Passing Comet Could Put On Quite A Show In 2013

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It’s been an amazing year for space, both in humanity’s exploration of it, and in the spectacular images that NASA’s many telescopes have given us. But we’re looking at these things mostly through computers, newspapers, and magazines. The sky above has plenty to offer the naked or telescoped eye, but much of it is the same. I know it’s a cynical way of looking at something with a never-ending streak of being awe-inspiring. But my attention span has becomeĀ minusculeĀ over the years, and the Gemenid meteor shower was sooo three weeks ago.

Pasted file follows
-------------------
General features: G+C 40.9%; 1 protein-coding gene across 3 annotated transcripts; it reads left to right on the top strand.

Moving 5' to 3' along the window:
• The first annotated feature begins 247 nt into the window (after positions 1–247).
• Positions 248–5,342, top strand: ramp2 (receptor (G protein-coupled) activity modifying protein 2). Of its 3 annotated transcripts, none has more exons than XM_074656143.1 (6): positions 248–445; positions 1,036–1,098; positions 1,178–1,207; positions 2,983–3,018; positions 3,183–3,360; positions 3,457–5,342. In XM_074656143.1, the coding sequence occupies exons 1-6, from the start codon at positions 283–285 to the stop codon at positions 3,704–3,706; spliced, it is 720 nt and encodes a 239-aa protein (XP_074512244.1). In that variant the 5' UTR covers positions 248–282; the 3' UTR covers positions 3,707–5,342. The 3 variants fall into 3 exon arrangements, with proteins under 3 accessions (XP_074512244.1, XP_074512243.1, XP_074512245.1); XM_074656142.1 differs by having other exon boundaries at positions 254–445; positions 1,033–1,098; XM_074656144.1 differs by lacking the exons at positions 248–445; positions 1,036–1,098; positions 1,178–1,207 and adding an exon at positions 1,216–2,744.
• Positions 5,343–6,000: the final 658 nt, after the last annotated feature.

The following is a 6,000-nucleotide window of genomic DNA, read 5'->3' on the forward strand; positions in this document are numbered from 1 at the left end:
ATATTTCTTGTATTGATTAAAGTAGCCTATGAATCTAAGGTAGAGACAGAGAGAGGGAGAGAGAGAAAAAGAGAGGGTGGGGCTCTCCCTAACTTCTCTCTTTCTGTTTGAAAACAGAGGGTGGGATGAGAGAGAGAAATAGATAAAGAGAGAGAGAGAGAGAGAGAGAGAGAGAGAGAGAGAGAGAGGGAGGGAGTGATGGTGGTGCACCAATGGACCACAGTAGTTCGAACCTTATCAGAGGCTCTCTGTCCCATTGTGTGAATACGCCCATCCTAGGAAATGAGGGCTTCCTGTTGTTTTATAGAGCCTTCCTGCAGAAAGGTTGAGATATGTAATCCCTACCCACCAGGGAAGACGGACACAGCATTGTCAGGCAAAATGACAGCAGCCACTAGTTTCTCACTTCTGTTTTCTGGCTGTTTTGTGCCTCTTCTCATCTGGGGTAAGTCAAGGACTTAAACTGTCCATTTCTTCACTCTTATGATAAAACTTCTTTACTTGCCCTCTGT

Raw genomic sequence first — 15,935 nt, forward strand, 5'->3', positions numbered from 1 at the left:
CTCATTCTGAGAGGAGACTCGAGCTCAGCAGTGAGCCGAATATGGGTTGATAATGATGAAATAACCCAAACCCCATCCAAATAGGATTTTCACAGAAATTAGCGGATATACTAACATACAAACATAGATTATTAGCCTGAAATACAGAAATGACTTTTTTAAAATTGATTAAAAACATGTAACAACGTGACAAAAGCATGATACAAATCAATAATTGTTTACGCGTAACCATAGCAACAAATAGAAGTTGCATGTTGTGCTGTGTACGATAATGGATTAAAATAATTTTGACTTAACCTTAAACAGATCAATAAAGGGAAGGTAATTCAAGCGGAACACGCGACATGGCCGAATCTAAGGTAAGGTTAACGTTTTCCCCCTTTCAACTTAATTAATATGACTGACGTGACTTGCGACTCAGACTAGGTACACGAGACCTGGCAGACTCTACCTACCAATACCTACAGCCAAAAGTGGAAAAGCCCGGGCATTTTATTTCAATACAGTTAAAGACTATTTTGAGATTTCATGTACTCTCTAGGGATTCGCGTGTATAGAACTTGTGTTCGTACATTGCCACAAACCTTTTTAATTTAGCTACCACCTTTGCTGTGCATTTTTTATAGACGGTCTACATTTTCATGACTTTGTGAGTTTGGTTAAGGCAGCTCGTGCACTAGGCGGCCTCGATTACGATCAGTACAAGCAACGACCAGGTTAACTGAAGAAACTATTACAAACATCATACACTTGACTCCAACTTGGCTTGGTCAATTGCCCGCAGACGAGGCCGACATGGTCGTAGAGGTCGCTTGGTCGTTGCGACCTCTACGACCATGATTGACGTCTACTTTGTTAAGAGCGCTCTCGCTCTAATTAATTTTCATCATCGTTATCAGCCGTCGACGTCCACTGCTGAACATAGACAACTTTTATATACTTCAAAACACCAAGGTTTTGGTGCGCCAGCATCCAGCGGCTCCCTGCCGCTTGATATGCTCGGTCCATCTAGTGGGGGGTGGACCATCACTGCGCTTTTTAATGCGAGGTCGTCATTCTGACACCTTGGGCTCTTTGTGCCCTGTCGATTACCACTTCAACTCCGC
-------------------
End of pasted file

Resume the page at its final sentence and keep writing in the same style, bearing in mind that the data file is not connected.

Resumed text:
From the depths of the Oort cloud, traveling millions of miles across the universe, brought to you by — or discovered by, rather — Russia’s Vitali Nevski and Artyom Novichonok, the comet C/2012 S1 will take over the skies in 2013. The comet, more commonly known as Comet Ison, after the International Scientific Optical Network where it was discovered, will be visible to telescopes and binoculars by the end of the summer. It will bypass Mars some time in October, where its dark, pock-marked, icy surface will then shift due to thermal shock, its crust will begin to crack, and gas will seep through the cracks as it warms up, forming the tail.